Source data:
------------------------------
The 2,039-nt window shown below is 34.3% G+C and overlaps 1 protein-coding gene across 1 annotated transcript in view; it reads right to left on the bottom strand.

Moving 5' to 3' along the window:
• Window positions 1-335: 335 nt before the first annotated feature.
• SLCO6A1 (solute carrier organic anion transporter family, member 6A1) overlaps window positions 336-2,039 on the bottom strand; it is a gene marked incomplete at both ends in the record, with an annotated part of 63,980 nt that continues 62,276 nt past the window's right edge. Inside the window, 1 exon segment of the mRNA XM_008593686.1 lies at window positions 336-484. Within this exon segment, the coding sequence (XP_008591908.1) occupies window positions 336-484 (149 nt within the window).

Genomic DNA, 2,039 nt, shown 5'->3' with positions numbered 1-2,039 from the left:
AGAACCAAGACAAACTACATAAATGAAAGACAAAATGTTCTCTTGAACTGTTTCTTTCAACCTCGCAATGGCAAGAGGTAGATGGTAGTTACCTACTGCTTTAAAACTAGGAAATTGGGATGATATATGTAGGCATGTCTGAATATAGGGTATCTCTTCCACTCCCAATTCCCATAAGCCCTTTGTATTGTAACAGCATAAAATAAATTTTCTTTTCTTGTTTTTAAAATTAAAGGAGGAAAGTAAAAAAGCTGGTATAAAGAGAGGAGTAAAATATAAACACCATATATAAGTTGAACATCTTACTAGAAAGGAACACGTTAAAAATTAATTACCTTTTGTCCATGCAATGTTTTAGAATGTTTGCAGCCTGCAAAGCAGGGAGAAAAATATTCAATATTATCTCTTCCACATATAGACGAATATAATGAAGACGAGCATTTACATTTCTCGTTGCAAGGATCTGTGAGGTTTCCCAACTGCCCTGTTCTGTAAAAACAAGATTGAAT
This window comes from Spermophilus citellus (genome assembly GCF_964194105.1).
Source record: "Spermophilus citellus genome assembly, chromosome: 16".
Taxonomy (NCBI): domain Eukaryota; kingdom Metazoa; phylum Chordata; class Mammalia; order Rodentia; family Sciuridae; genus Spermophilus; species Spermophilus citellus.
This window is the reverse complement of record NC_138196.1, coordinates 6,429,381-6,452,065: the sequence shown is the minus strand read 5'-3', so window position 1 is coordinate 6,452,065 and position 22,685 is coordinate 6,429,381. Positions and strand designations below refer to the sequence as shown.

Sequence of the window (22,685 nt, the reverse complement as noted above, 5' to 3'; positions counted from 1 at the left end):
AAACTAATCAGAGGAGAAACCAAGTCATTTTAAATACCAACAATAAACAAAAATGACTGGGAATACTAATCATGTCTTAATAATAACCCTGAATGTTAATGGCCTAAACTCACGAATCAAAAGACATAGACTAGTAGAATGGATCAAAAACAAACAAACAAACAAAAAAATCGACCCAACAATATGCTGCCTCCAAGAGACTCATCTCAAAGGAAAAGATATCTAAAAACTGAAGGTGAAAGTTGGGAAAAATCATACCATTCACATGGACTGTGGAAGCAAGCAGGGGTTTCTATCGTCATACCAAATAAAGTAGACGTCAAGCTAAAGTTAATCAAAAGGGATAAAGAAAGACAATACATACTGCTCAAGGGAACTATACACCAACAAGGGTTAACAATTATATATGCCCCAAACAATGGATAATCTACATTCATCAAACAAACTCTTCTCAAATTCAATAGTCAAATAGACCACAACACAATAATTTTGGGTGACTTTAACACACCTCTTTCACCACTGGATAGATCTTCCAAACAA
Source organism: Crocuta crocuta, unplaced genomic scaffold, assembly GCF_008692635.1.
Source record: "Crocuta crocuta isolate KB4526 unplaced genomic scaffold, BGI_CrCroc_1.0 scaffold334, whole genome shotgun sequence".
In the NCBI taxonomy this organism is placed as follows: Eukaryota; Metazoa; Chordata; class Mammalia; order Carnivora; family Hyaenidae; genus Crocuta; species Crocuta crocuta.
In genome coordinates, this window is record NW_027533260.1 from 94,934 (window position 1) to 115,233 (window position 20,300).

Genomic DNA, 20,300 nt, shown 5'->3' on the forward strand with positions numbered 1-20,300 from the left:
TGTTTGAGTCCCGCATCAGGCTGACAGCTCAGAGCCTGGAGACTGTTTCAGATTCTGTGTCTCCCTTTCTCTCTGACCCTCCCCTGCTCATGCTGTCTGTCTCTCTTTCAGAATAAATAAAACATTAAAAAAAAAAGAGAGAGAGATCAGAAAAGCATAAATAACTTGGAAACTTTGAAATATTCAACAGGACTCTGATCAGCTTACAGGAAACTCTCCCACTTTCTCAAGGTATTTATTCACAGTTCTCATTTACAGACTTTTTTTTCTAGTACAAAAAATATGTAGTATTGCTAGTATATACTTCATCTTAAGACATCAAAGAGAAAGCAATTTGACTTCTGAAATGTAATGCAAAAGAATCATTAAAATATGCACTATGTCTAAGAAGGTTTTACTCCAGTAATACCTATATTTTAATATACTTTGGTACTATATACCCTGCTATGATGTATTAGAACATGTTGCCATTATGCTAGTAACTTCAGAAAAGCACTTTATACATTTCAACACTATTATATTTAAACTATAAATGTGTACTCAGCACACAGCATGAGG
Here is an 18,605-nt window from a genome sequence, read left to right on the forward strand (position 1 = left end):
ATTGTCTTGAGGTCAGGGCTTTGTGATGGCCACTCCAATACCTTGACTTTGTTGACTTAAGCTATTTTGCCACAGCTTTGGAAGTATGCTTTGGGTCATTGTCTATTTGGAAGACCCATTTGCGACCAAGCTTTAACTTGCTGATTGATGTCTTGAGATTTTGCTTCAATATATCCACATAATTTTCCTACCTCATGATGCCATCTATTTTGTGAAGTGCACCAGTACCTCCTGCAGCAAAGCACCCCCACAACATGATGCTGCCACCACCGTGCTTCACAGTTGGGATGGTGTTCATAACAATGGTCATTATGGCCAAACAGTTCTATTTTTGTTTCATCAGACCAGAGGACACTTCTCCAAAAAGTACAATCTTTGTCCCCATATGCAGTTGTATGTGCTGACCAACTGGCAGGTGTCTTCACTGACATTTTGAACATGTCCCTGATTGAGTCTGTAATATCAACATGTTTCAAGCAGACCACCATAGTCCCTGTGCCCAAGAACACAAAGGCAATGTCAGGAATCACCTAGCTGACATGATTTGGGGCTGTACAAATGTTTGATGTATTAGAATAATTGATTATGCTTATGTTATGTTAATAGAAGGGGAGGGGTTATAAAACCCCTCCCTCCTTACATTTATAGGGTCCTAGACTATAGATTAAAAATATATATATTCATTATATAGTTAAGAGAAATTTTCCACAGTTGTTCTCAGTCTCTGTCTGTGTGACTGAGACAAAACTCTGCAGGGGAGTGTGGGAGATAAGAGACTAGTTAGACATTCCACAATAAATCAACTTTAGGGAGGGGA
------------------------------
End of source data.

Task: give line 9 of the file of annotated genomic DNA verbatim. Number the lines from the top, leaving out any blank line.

Taxonomy (NCBI): domain Eukaryota; kingdom Metazoa; phylum Chordata; class Mammalia; order Rodentia; family Sciuridae; genus Spermophilus; species Spermophilus citellus.